For part one: Saint Kat of the Sparkling Water
Mormon Missionaries often inspire unintended lines of thinking (I’m pretty sure they never intended to push me to secular humanism) and this time was no exception. Something about the afternoon’s encounter bugged me, and it took some time to sort out why. Then I found it:
They noticed that the kids had come to the front door, and started their spiel on how Mormons honor their mothers, and how motherhood is the most important job, and they really respect that. I got the impression they were saying what they thought I wanted to hear, their religion reveres mothers, and their version of God and Jesus makes family important (or something.)
They were, intentionally or not, trying to guilt me into joining their religion because it was the best thing for my family and my children. Because, as previous missionaries have implied, if I don’t raise them properly with a relationship with Jesus, we’re going to spend an eternity separated from God. This is one of many points on which the Missionaries and I disagree.
I’m sorry Missionaries, you picked the wrong angle. My children have played a huge part in why I left Christian Science — and why I have not sought out another religious movement. From Kid1’s difficult transition into the world, to the ER trip for a sprained elbow, and any number of other incidents, I could not put myself, or my children, through the pressure to demonstrate healings that often never materialized (or that just got better with time because the human body is amazing.)
I am going to do my best to instill freethinking humanist values in them. We are striving to raise children who think for themselves on religious and ethical matters, and who are generally kind, empathetic people. I think this is a much more reasonable goal than telling them they can control the weather with their mind, or Invisible Sky Daddy Loves them (and is a completely sadistic bastard — see Job). I want my children to understand the world, and to be empowered to make truly informed decisions. I don’t see any religions offering that. Do like the Noble Eightfold path, but I see that as more of a philosophy than a religion.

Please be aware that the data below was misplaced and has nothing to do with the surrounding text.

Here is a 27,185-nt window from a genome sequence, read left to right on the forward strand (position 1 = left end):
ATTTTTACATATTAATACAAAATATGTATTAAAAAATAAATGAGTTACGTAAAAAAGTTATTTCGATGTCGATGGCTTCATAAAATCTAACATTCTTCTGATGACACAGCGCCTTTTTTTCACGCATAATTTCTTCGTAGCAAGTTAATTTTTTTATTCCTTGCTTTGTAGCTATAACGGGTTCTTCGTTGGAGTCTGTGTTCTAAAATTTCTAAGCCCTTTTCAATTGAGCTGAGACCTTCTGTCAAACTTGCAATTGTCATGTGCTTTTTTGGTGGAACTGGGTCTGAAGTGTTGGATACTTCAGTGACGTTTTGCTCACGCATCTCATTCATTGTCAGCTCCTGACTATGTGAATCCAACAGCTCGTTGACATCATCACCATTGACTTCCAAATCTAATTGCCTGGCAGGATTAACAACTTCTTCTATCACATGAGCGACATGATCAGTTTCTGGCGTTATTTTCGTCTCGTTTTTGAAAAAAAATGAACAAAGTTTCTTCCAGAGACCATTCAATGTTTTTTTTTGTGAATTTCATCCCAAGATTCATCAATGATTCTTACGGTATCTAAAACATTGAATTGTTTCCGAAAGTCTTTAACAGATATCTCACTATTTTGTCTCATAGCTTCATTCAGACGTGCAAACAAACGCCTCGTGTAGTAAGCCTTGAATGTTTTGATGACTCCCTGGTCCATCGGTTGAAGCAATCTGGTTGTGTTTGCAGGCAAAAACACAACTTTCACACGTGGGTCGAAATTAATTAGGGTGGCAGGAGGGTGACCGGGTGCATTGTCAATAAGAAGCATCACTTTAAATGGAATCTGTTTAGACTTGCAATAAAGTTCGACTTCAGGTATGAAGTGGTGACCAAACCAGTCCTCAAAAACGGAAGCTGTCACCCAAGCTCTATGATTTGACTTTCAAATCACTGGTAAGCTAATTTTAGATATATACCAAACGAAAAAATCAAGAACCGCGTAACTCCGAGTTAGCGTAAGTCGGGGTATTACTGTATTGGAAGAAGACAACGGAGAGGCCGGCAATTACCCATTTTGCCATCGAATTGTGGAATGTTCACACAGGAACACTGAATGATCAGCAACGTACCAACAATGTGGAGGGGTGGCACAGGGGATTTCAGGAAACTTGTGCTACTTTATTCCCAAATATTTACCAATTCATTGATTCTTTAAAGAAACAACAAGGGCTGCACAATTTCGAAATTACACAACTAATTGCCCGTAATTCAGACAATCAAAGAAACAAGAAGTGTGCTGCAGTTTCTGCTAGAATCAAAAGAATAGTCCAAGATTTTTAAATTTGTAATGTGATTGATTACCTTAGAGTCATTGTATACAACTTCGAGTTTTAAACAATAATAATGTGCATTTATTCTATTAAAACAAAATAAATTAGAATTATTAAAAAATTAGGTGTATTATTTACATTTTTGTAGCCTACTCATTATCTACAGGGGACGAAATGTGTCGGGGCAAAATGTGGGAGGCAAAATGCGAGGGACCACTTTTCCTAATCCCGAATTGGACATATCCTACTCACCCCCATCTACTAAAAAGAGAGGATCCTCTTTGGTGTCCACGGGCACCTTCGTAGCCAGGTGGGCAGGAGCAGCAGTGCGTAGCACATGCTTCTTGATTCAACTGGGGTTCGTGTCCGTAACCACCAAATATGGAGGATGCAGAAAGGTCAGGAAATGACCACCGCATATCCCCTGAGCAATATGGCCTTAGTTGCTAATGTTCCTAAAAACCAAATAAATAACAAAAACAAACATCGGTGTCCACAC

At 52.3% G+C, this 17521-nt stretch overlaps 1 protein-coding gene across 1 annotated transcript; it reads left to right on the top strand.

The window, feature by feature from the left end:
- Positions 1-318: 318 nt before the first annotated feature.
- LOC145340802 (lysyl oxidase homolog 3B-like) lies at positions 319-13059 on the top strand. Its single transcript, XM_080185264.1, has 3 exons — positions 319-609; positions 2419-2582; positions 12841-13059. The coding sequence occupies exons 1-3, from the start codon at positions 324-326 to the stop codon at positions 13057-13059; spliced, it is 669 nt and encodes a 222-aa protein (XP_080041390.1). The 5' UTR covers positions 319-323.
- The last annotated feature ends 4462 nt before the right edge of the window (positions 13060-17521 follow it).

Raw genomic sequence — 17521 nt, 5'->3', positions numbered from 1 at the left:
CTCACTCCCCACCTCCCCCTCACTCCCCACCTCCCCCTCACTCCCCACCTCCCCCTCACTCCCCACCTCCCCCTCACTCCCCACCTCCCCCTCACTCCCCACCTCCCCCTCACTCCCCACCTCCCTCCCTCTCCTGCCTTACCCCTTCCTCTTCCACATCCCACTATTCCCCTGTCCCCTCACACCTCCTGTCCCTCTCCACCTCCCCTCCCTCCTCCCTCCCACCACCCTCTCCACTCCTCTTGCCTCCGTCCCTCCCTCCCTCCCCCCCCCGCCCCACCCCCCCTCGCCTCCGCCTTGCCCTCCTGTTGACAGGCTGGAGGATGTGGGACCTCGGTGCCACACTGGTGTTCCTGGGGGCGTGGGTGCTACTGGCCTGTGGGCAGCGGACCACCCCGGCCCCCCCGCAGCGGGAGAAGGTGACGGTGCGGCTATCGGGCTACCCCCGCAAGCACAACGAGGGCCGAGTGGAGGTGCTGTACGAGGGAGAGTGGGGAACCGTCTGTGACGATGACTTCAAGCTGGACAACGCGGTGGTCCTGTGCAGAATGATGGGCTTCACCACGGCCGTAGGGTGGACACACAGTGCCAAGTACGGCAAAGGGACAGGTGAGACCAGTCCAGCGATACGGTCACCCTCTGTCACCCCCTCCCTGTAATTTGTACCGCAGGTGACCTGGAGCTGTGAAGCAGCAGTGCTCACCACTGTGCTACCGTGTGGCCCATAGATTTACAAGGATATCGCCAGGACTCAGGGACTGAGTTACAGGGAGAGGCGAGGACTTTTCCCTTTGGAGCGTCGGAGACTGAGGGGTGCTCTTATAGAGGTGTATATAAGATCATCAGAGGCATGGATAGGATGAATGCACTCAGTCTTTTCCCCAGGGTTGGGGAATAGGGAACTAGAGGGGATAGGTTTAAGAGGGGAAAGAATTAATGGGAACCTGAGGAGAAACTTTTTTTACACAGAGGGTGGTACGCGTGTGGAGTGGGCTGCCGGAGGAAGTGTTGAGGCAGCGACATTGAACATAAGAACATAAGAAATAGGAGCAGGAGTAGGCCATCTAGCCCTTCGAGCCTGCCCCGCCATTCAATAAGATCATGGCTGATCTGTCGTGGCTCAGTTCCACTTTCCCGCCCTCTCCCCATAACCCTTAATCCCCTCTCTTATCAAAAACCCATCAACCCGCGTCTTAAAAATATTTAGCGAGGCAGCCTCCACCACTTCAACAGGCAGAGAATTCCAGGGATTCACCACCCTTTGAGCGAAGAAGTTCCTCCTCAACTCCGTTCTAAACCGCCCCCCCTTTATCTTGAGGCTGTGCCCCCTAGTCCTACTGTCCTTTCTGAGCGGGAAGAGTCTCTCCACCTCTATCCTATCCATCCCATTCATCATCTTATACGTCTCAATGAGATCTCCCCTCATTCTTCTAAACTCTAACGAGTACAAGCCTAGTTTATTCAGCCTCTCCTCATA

Yes, motherhood is important, family is important, I can agree with those things. Yes, I take steps to make sure my family is safe, and I put our familial interests first. Yes, I’d like the best for my children (actually I’m ok with “good enough” because really, “the best” is often an unattainable goal that will only bring stress and misery and that’s not helpful for anyone).
This is one of the very few places Ms. Eddy and I can agree: I don’t feel motherhood should be the pinnacle defining feature of women if they don’t want it to be. You know, consenting to being a mother, and the choice to become one (or not). I have a complicated relationship with motherhood, my first pregnancy nearly ended with my untimely demise, and I lost a close friend shortly after the birth of my second child because she didn’t feel I was appropriately appreciative of my children. They’re wonderful, and I love them, but I’m not going to post that everything is sunshine and rainbows. Apparently I didn’t sugar-coat my Facebook posts with enough appreciation for the fact my then-two year old TPed the living room for her liking. I digress. I don’t know enough about Mormon theology and church structure to comment on their views, but the way these young men latched on to the motherhood trope was slightly off-putting.
I don’t want my children to be raised in a (patriarchy-heavy) belief system that thinks it is okay to push their views on everyone. Missionaries, I try to respect your views, but I disagree with them, and I don’t think you should be lobbying to have them legislated across the country (this applies to all church lobbying groups, not just Mormon ones). Please keep your opinions on what should be happening to my body, and in my bedroom, to yourself. Whatever you do, don’t even consider asking if I’m considering having more children (to their credit, these missionaries didn’t, although past ones have).
I’m not interested in joining a religion that has numerous active ex-support sites. I’m finally at a place where I can “out” myself as having grown up in CS to a select group of never-in-CS friends, where I can talk about some of these issues without bursting into tears. I’m working on building a network of ex-CS to help support those who are questioning, leaving and who have left.
Dear Missionaries, I know you think you’ve found the right path, and it may be “right” for you, but it isn’t the right one for me. Thank you for handling my criticism and rejection gracefully. Next time, I suggest you bring water, wear sunscreen and get a good hat. It is hot out there.